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Chapel Hill-Carrboro identity-based cultural centers provide resources for community

El Centro Hispano in Carrboro, N.C. on Aug. 8th, 2022. El Centro Hispano is one of many identity-based centers located in the Chapel Hill/Carrboro area.

The Chapel Hill-Carrboro community is comprised of a wide range of cultural backgrounds, identities and lived experiences. 

The Daily Tar Heel has compiled a list of some of the identity-based cultural centers in the area as an introduction to the resources and opportunities they provide.

El Centro Hispano

With multiple locations throughout the Triangle, including 201 W. Weaver St. in Carrboro, El Centro Hispano primarily strives to strengthen and advance the Latinx community through equity and inclusion, according to its website. 

The center has five focus areas— education, economic development, community support, civic & community participation and community health. 

Some of the center’s initiatives and resources include connecting workers and employers in the area, teaching English as a second language, providing health support and promoting advocacy and self-sufficiency within the Latinx and Hispanic communities.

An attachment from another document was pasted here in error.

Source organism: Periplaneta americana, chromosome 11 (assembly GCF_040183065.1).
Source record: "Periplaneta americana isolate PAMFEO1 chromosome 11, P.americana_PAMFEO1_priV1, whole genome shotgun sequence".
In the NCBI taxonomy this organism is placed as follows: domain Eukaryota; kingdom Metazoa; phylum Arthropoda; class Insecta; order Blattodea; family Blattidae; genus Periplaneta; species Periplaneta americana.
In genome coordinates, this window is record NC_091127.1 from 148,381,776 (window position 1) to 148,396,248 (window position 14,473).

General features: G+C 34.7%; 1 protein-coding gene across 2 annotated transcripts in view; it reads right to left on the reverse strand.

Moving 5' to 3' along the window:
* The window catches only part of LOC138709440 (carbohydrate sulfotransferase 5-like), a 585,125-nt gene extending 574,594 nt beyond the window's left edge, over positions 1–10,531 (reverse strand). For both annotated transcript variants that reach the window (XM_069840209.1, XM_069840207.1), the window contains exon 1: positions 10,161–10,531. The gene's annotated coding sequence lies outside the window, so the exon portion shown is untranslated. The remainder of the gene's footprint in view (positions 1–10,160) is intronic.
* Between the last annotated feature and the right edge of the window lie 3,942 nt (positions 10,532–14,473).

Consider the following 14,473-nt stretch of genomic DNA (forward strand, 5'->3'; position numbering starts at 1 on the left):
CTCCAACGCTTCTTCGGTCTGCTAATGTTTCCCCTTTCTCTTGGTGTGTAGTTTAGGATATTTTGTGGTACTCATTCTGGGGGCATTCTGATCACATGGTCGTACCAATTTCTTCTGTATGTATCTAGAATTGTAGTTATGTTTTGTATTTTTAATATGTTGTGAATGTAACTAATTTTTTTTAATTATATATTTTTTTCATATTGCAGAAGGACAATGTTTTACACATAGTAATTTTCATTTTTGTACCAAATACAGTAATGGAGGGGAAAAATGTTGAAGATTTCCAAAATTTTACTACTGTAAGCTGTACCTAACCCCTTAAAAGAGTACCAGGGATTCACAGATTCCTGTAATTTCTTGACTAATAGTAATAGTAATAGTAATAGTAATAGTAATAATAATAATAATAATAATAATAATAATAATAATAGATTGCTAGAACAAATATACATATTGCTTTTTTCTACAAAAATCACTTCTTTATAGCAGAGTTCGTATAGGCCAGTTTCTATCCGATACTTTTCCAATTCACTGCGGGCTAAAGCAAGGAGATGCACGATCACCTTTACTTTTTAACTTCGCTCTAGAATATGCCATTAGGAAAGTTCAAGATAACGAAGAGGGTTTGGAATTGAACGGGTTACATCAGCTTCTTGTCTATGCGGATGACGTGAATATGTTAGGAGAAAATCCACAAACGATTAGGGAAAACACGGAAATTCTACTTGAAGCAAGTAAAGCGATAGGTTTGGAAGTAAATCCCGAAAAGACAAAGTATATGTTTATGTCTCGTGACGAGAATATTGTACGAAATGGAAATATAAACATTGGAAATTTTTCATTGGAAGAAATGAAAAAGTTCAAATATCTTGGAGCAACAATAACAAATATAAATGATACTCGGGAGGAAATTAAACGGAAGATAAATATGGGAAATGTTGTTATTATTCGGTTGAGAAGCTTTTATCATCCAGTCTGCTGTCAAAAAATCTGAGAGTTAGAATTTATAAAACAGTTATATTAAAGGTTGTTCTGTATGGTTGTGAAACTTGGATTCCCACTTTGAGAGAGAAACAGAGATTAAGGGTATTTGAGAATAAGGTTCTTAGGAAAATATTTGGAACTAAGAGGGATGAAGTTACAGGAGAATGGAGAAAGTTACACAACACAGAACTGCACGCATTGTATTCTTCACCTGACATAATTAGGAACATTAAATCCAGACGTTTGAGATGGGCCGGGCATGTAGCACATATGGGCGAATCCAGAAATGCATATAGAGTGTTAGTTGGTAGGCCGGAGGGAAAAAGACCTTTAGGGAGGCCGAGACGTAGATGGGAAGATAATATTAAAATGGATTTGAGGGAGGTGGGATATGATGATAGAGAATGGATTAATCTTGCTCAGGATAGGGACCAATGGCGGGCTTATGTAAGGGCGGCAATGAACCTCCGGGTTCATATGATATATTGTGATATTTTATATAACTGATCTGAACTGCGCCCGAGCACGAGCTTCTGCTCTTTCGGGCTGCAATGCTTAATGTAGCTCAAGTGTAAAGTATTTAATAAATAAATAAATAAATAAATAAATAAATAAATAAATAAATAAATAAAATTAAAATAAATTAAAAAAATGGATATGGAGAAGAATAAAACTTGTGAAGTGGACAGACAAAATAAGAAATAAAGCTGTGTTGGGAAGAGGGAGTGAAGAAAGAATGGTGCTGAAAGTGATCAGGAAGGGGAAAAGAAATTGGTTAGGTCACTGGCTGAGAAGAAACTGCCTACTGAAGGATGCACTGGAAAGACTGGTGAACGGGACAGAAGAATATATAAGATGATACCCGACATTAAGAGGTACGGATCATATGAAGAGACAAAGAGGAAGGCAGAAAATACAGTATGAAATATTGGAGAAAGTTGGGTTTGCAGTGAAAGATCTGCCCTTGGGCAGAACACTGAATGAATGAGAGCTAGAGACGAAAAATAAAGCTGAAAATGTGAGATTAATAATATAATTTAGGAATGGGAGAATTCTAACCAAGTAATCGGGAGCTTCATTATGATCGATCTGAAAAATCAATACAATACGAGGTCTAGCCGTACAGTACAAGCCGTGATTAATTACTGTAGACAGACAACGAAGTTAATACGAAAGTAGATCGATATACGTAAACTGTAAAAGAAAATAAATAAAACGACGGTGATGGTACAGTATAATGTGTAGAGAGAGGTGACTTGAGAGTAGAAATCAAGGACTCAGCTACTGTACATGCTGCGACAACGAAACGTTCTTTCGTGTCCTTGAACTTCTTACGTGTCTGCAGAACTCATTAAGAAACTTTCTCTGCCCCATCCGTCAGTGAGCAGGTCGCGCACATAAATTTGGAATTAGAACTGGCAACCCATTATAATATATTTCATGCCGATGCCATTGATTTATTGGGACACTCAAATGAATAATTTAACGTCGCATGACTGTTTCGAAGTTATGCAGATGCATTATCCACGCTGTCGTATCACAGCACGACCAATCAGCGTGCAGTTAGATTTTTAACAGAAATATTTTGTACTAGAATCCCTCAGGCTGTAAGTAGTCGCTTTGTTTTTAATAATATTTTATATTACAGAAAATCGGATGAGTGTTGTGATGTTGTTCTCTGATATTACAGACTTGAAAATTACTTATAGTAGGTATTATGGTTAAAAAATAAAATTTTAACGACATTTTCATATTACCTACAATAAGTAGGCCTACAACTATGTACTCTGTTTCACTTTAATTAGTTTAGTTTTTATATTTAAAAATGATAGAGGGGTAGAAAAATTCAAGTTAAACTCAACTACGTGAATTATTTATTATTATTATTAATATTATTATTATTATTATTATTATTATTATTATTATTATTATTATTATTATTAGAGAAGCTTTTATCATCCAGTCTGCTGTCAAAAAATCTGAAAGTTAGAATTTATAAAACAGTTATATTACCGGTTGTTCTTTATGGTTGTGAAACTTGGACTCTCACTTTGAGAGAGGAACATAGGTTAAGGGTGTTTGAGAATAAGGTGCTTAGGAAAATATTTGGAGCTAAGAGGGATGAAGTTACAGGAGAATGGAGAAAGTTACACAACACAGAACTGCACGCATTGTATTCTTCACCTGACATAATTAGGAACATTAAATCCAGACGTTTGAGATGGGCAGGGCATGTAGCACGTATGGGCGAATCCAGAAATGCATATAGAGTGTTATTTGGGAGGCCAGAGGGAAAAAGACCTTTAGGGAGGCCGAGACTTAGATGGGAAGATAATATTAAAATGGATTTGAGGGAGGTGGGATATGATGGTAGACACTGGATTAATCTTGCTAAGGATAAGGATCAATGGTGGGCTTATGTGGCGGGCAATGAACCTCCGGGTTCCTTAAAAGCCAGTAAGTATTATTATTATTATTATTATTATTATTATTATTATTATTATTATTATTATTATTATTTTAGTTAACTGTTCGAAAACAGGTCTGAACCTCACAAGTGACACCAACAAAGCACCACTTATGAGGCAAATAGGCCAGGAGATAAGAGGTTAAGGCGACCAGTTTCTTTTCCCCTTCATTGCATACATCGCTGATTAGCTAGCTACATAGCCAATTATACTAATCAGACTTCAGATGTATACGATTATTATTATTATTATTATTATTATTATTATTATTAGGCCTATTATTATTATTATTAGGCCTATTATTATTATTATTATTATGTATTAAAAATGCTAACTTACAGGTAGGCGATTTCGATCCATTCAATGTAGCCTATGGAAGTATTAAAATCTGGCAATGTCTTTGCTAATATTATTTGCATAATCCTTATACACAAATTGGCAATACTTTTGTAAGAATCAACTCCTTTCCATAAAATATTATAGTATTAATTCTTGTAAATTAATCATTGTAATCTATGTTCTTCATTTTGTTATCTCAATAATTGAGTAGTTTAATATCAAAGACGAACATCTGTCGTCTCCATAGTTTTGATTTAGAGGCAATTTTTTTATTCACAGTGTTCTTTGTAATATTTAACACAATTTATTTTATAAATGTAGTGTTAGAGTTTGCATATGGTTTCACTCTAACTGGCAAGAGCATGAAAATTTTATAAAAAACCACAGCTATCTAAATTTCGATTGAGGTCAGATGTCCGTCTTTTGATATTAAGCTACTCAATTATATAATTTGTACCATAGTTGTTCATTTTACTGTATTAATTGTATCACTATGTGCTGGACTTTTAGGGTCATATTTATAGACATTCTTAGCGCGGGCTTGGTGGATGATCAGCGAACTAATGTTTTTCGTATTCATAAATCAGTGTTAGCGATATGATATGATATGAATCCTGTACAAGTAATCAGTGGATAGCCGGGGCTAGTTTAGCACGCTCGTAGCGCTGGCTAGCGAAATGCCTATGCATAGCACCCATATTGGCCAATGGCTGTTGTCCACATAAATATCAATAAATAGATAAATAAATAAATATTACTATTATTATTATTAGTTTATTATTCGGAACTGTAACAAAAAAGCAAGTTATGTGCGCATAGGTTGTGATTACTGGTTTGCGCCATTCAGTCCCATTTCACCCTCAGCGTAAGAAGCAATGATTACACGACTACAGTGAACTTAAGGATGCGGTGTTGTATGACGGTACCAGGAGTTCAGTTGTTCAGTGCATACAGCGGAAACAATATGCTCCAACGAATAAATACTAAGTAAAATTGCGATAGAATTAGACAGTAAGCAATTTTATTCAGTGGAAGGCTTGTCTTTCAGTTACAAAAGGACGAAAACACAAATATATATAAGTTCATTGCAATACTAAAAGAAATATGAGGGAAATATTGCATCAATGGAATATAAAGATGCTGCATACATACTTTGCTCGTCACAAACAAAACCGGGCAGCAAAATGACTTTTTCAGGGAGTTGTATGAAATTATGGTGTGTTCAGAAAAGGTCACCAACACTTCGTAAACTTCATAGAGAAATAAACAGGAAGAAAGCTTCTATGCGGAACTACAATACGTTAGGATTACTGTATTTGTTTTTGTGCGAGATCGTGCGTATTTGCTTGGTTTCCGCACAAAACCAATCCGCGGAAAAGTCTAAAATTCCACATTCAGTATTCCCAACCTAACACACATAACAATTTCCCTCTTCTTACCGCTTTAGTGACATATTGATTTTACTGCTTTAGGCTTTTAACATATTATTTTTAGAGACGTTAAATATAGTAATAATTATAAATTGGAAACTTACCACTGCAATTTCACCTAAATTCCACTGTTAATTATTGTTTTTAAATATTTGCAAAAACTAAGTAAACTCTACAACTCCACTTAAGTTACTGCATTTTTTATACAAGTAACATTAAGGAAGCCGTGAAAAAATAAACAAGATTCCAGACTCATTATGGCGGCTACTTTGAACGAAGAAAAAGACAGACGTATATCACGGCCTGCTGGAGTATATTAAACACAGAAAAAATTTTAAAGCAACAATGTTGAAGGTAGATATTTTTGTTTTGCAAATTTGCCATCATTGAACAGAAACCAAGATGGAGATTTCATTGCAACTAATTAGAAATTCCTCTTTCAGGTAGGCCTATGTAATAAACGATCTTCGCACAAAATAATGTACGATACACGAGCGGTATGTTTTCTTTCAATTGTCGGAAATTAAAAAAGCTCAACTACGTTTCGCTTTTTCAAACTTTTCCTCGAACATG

Emilia Ismael-Simental, the manager of the civic & community participation department, said that although the organization is grounded in the Hispanic and Latinx communities, El Centro Hispano’s services are available to everyone.

Rogers-Eubanks Neighborhood Association Community Center 

The Rogers-Eubanks Neighborhood Association Community Center is a hub for residents of the historically Black Rogers-Eubanks neighborhood. The center offers after-school tutoring, a summer enrichment camp, a food pantry and advocacy and education programs with local government and school system members.

The center has been working in the community for almost 40 years and moved into its current location at 101 Edgar St. in 2014.

RENA hopes to both fight for environmental and social justice in its community and also support neighborhoods across the nation with knowledge and resources, Robert Campbell, the president of RENA, said. 

“We are city-grown, but we are nation-wide,” he said.

Sancar Turkish Cultural and Community Center

The Sancar Turkish Cultural and Community Center, located at 1609 E. Franklin St., strives to provide a space for American and Turkish people to widen their perspectives on each other’s cultures

Aziz Sancar and his wife, Gwen Sancar, co-founded the Aziz and Gwen Sancar Foundation in 2007. The community center opened in 2021.

Gwen Sancar said the center hosts educational exhibits and events and helps students and community members from Turkey adjust to life in the United States.

“It’s important to stress that the Sancar Center is open to everyone.” Gwen Sancar said. “The fact that it says it's a Turkish cultural center does not mean open only to Turks – it's open to everybody and we want non-Turks (to) come too, and come with an open mind and a perspective of learning.” 

Refugee Community Partnership

The Refugee Community Partnership is a volunteer-driven organization that works with migrant and refugee communities in Orange County to provide critical information and resources in their primary languages, its website states.